Dr. Gwinn

My research is best described as applied chemical ecology. I focus on small bioactive molecules produced by plants and microorganisms that induce changes in other organisms. I seek to understand the origin, function, and significance of natural chemicals that mediate interactions within and between organisms. I have determined modes of action of toxic compounds produced by fungi designed to give the fungus a competitive edge in the obtaining nutrients from plants. I have analyzed alkaloids from plant-endophyte interactions that negatively impact animal production and behavior. I have determined the chemical basis of and developed means of utilizing natural compounds for pest and disease control that are biologically based and sustainable. I am skilled in the analysis and discovery of bioactive natural products and have participated in programs for the mathematical modeling of responses to these compounds. Currently we are applying the tools of bioinformatics to compare biosynthesis of terpenoid compounds in related plant species.

I have served as a mentor for ten M.S. students and two Ph.D. students. I have served as a research mentor for over 50 undergraduate students in my career. Many of these students are currently professionals in STEM fields, some in the health care fields. I was appointed as the first Coordinator for Undergraduate Research in the Herbert College of Agriculture. I serve on the university-wide Undergraduate Research Advisory Council. I also coordinate the Honors program for the Herbert College of Agriculture. I was recently awarded a USDA grant to develop courses for a new, peer-reviewed model for honors programming that helps students develop higher-order thinking and team skills, academic networks, and opportunities to engage in research activities.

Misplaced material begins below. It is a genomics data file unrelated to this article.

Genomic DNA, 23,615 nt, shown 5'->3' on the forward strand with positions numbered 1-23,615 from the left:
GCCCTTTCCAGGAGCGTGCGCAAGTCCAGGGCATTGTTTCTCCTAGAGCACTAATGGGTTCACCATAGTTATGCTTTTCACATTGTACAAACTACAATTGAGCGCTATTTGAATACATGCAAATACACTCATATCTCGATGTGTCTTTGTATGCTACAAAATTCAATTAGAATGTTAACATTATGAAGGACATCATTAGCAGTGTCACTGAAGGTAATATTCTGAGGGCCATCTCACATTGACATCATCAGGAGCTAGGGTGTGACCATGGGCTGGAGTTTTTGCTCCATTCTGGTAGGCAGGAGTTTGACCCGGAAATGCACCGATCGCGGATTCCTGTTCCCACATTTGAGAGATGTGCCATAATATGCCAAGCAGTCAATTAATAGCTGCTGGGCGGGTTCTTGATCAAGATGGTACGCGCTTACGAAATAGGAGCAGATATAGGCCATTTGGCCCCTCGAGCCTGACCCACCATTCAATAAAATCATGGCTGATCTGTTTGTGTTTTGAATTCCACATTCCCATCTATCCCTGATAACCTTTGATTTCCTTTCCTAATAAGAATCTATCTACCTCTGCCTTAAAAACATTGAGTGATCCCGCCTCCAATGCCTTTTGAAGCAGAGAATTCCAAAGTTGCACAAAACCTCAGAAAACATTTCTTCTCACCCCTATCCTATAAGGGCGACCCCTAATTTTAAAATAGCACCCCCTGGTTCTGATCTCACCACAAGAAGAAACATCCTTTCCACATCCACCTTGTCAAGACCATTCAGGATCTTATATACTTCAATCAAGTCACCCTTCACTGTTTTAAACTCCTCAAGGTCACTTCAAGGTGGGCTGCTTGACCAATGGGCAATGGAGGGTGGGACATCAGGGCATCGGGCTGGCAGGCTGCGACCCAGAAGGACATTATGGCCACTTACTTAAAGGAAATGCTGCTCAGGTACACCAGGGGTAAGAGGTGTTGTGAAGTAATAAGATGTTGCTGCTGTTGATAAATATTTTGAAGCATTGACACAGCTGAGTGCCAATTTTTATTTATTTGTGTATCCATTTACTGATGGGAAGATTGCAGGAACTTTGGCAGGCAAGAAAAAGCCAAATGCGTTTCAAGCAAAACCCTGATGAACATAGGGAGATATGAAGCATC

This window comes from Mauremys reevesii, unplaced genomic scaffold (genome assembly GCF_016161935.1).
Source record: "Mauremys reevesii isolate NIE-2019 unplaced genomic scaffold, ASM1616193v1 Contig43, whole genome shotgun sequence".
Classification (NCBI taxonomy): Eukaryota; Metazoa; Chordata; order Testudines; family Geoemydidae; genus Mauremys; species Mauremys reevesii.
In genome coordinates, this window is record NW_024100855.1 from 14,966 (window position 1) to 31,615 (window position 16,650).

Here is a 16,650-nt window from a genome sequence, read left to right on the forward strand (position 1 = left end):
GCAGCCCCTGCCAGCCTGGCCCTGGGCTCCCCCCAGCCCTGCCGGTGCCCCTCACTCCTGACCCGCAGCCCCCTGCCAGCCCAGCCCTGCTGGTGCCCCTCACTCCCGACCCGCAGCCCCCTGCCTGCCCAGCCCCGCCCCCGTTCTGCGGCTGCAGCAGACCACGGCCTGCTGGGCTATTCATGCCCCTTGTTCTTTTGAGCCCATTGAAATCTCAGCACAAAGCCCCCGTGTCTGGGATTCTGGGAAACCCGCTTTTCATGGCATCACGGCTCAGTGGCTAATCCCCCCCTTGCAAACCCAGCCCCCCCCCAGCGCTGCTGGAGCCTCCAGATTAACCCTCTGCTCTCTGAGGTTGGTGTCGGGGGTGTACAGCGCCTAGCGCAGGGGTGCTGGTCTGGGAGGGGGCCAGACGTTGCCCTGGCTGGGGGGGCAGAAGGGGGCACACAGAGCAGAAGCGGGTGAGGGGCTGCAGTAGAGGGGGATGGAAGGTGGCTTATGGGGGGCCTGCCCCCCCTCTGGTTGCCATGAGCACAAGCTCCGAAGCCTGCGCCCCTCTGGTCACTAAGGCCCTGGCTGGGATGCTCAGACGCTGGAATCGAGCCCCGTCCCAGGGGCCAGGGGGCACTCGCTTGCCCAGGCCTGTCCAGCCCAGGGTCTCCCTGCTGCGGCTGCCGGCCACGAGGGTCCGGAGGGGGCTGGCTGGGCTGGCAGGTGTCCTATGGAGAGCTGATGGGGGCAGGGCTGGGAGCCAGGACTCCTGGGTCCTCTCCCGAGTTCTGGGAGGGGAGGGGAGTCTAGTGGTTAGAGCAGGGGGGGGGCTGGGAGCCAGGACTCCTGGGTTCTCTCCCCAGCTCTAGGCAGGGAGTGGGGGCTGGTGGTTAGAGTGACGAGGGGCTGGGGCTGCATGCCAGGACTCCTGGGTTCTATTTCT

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Research Focus

Effective pesticides are needed in order to meet food, feed, and fiber needs of an expanding world population. My research focuses on bioactive natural products (extracted from plants and microorganisms) that are acaricidal, antibacterial, antifungal, insecticidal, or nematicidal. The program is grounded in ethnomedicine, ethnobotany, and ecology and is expanding into medicinal chemistry. My goal is to develop effective biopesticides and food additives that are effective, sustainable, and economical. Chenopods, such as epazote, lamb’s quarters, and quinoa are used as herbs and food crops (both in modern and ancient societies) but have chemical properties that make them well suited for use in biologically based management systems. Extracts from chenopods were active against Bacillus cereus, a food borne pathogen, and Caenorhabditis elegans, a model nematode. Bioactivity was correlated with concentrations of saponins and phenolics. Fermentation of switchgrass monosaccharides to biofuels is inhibited by extractives, a biomass fraction that contains phenolics and other antimicrobials. Food-borne pathogens are more sensitive to extractives than bacterial plant pathogens but concentrated extractives were effective as plant biopesticides. Bioactive latex from a basal conifer restricted growth of plant pathogenic bacteria and human cancer cells. Variations in chemical profiles within several species of Monarda used as medicinal herbs used by the Cherokee and other Native Americans allowed us to identify chemotypes; some chemotypes effectively reduced plant disease and some had no effect. Full development of these products will have a direct impact on disease prevention particularly in sustainable agriculture.


Extension and outreach focus